But the lucky coincidence for me was that all the spoofed emails were using an email alias that I publish to the network for just my fishing msgboards. And by inspecting the headers in some of the bounced emails, I quickly found a common point of origin from an IP address in southern California. And the two pieces of information led me to check my web server access logs, and I did get a match, plus a bonus piece of info: a cookie ID. This cookie is something I plant in my web pages that can help identify unique sessions, especially identifying HTTP connections for logins.

This allowed me to identify the actual user and again, luckily, he had contacted me in the past and left an email address. Unfortunately, he was a skilful angler, but not a big IT technician, and so he wasn't sure beyond running standard anti-virus software how he could stop being this spam zombie. And unfortunately for him, I guess the folks using his system for a zombie were finished and didn't want many traces of their activity. Within just a day after I notified him, his computer disk crashed and all data was lost. After a week of silence, he emailed me back and told me about the crash, and the subsequent re-format and re-install of his entire system.

All this bad network activity in the past month or so spurred me to turn on aggressive logging on most of my home server and router systems. So just two weeks ago, I started to get a rash of panic emails from my router up in B.C. Evidently, pings of death were being detected and I had set the system up to email me immediately. Again, like the spam incident I was getting copious emails, this time not as quickly, but they were averaging many per minute and they indicated that the attacks were coming from 7 separate networks in at least 3 different countries. For two days, the router logs were arriving in my mailbox here in California almost once every 30 seconds. I wrote the ISPs to politely forward abuse emails to the right folks in their network to stop the attacks on my hosts. Most did have an automatic mail responder, but only the Germans sent back a personal response to my inquiries and told me that they have identified the host and have forwarded the headers and logs to those in charge of that subnet for investigation. After 3 days, and a few megabytes of logs and emails, the pings of death and port scans finally stopped up in Canada. I'm not sure if rebooting the router and getting a new IP address assigned was the trick or if the campaign just stopped.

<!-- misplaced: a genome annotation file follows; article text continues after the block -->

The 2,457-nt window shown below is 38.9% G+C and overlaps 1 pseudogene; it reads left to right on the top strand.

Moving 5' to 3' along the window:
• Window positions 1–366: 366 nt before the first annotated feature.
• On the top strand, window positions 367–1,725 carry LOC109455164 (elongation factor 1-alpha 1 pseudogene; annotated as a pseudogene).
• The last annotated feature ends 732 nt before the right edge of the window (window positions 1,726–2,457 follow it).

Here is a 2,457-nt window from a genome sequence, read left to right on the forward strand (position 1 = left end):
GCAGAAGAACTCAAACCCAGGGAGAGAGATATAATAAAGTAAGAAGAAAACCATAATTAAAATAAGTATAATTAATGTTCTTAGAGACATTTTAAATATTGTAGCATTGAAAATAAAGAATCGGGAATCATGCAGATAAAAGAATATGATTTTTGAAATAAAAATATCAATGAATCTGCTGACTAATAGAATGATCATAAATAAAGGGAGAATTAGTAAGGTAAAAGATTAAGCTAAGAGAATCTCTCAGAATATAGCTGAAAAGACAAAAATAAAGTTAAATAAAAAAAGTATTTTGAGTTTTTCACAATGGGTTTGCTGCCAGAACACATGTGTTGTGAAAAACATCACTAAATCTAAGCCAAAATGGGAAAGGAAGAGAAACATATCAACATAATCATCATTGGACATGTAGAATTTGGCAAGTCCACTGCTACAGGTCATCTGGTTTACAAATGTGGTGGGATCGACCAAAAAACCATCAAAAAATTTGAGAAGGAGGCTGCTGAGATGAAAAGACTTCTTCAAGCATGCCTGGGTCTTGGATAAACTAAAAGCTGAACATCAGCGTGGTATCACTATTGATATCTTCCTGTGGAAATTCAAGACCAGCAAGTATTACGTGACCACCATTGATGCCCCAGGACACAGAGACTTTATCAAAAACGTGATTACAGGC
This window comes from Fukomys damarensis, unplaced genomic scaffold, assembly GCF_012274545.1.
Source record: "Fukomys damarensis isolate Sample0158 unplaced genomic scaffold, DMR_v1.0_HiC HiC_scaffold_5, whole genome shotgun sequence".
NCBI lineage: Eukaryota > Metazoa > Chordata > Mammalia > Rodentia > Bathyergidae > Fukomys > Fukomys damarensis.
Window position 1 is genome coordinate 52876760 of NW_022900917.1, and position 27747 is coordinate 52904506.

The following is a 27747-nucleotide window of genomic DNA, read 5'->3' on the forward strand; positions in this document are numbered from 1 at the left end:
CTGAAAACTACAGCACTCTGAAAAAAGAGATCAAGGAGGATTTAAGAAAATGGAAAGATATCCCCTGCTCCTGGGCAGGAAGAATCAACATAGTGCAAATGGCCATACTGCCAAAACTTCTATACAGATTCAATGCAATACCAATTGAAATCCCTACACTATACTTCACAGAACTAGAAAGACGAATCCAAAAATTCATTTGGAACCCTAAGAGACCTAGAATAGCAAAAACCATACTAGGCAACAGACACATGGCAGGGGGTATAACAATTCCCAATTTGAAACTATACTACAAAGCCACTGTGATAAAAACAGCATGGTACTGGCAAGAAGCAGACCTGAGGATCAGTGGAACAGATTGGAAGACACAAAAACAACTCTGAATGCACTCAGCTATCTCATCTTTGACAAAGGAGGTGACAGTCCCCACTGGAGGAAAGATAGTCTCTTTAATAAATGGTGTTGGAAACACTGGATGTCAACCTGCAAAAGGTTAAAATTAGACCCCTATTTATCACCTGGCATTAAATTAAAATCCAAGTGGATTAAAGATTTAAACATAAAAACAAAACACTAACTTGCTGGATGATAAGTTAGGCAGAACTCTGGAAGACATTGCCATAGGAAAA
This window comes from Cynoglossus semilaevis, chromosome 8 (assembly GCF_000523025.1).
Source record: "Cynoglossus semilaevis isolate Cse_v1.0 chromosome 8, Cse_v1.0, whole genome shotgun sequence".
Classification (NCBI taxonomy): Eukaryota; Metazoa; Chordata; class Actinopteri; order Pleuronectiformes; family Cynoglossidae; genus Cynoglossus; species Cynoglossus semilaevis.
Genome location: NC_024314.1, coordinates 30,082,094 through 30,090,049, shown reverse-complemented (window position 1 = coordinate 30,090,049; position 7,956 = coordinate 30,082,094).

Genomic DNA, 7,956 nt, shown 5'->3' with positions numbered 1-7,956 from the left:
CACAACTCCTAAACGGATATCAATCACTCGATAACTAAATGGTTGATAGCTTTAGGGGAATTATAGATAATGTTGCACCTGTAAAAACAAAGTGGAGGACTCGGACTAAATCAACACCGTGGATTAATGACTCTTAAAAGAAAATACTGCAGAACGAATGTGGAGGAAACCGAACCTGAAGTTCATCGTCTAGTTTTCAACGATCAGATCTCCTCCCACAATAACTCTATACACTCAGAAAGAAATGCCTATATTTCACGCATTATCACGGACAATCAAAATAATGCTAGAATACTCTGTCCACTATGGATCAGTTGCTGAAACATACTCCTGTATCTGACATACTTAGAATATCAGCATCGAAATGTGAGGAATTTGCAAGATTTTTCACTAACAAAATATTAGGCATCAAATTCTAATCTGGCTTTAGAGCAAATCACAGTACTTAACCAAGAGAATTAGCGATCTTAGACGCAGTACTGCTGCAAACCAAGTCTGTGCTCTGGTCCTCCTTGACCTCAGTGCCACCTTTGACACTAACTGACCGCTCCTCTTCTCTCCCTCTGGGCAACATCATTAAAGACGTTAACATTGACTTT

Being the curious kinda person I am, I couldn't just be satisfied with the status quo, so I decided to turn on aggressive packet filtering and logging on my local systems here in California. I have two servers that run 24/7 and have open interfaces to the internet. I do have firewalls turned on, but I was not logging the packet rejections or denials. So for the last few days, I decided to turn them on and observe. Just between 2:45am last night and 8am this morning, I rejected about 120 attempts on my mail/web server, and about 40 attempts on my NAT firewall box. I have funky ICMP packet requests that don't look like pings of death. I have strange UDP and TCP attempts at really weird high port numbers that don't conform to any service or standard, and by far, the 90+% of denied packets are port scans for 139 and 445 NTFS file share UDP ports. And that was just in a little over 5 hours. It's incredible to me just how many scripts set off by hackers there are out there, and how many unique attempts occur to gain unauthorized remote entry onto a system there are. The costs must be staggering for folks with systems less robust and less protected against these hackers. But just having that knowledge itself can be pretty depressing, especially seeing how it means we need to be ever more vigilant against intrusion. It's almost enough to turn off the logging, save some disk space, and just live in ignorant bliss for a (short) while.

Tuesday Aug 17, 2004

Introductions - Hello World from PostickerGuru

Welcome to my first Sun blog. I had been reading the blogs from other colleagues for a while now but just never got around to putting up one of my own. The hardest part was figuring out the type of blog and picking out a handle that represented the gist of my existence.

Well, late last night, I couldn't figure out anything else more brilliant than PotstickerGuru. Afterall, my mailserver inside Sun (yes, I'm one of the few that hosts his own mail) is called Gyoza, and my main development workstation is a SunBlade 2K called Yumcha, and I have supporting backup and hot-archive systems in the office and at home named Shumai, Wonton, and Charsiu. Not that I have a food-fetish, but I think it's more appealing that say a Star Trek theme for hostnames, or stuffed-animal-disney-character theme, or smart-alec-unix-shell-command hostname theme. And after all, I am known within certain circles as a Master Potsticker maker - I even roll my own skins and I don't need a tapered rolling pin like some of the PSG-wannabees who can't pass muster with a straight rolling pin.